Shirley Knight received her second and final Oscar nomination for her performance as Heavenly Finley in Sweet Bird of Youth.
Sweet Bird of Youth is a remarkable movie about Chance Wayne, a young man who, after having failed to become a movie star, comes back to his hometown in order to reunite with his former sweetheart, whose father, a powerful politician, previously put an end to their relationship. In the meantime, he tries to gain the favors of an older, messed-up movie-star hoping she will help him to get his big breakthrough on screen. It's a very underrated movie: I found it consistently compelling, beautifully written (obviously, as it is based on a Tennessee Williams's play) and very well-acted. Paul Newman doesn't give his best performance ever here but he still is pretty great and is a perfect fit for the role of Chance, which he plays with the needed charm and energy.
Shirley Knight is actually a very underrated actress: she has a strong screen-presence and she also is enormously talented (watch her performance in Duchtman: it's simply groundbreaking and one of the most unique and unforgettable performances I've ever seen). In some ways, she's the "forgotten" nominee of this category: after all, her fellow nominees either give somewhat iconic performances (Lansbury, Duke, Badham) or are iconic supporting actresses (Ritter). I went into Sweet Bird of Youth with absolutely zero expectations about Knight's work so I was surprised to find out that hers is an intelligent and luminous performance that impressed me much more than I thought it would. The character of Heavenly is, in some ways, a bit limited and it could have easily been just a boring, lifeless object of desire: Knight though manages to avoid that and in her first scene she does a great job in making Heavenly much more interesting than she is on paper. In her first confrontation with her father Knight shows a fierce intelligence and personality: the scene is far from being loud but Knight shows the fire and the resentment towards her father inside Heavenly. She also adds a touching bitterness and regret to her, and in her whole work Knight underlines a deep sadness in Heavenly that makes her a tragic and heartbreaking character (we later find out she got pregnant from Chance, who didn't know it, and was forced to undergo an abortion). For most of the time Heavenly is a rather passive character as her father keeps her under his power and influence but in every scene she's in Knight is so luminous and captivating that her performance is never truly affected by the nature of the role itself.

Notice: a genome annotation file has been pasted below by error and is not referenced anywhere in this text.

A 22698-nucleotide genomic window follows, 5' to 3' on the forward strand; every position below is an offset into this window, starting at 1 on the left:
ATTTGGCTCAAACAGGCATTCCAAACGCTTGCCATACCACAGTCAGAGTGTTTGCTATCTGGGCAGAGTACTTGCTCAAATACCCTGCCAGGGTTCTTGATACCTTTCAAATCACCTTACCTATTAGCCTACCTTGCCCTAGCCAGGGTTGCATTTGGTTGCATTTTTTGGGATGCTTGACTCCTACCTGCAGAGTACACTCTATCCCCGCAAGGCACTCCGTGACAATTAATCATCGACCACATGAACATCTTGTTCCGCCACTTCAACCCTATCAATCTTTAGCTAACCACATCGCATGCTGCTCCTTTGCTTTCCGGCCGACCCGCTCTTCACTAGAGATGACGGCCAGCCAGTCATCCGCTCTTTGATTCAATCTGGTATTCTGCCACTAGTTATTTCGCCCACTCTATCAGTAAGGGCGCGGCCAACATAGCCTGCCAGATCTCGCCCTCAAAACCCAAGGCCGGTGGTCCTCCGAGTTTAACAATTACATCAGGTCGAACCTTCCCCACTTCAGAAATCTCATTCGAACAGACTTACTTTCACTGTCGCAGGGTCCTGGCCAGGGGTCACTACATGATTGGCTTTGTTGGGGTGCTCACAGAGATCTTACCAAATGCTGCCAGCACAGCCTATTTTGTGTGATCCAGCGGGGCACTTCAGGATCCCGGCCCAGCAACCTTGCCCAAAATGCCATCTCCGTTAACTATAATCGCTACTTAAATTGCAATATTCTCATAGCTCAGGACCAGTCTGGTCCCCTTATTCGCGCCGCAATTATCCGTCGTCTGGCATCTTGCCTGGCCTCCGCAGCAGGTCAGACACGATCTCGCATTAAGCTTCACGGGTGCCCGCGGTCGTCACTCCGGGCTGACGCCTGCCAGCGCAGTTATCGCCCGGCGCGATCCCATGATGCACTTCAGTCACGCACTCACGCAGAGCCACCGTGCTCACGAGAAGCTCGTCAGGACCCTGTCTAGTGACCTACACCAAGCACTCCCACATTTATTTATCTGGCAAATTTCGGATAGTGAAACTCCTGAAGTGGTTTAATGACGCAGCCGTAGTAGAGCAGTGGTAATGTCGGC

Knight and Newman actually don't share many scenes together and we only get a few glimpes of their relationship through some flashbacks: both actors though make the most of their screen-time and they share a beautiful, tender chemistry that make their romance incredibly sweet - in only a handful of scenes they make you root for them and hope that they will get back together. The scene at the lighthouse is just beautiful and the two actors achieve a touching intimacy and honesty of feelings that they're just a wonder to watch. Knight and Newman portrays beautifully the differences between Heavenly and Chance - he wants to become a big star, she just wants to spend her life with him - but their love is never in question. Their brief scene at the seaside when Chance attempts to talk to her but she runs away because she knows her father will hurt him is a small, touching moments and one the most memorable scenes of the movie. Most people probably think that the happy ending (that differs greatly from the play's ending) doesn't work but personally I think it does as I feel that Knight and Newman completely earn that moment - and Knight does some extremely moving and powerful acting in the final scene.
Heavenly Finley is not a particularly complex role but Shirley Knight gives so much life to her that she becomes one of the most interesting character of the movie. The role of Alexandra Del Lago is easily the best of the movie and Heavenly is not even half as amazingly written as that role is, but Knight delivers a moving, enchanting turn that defies the limitations of the script.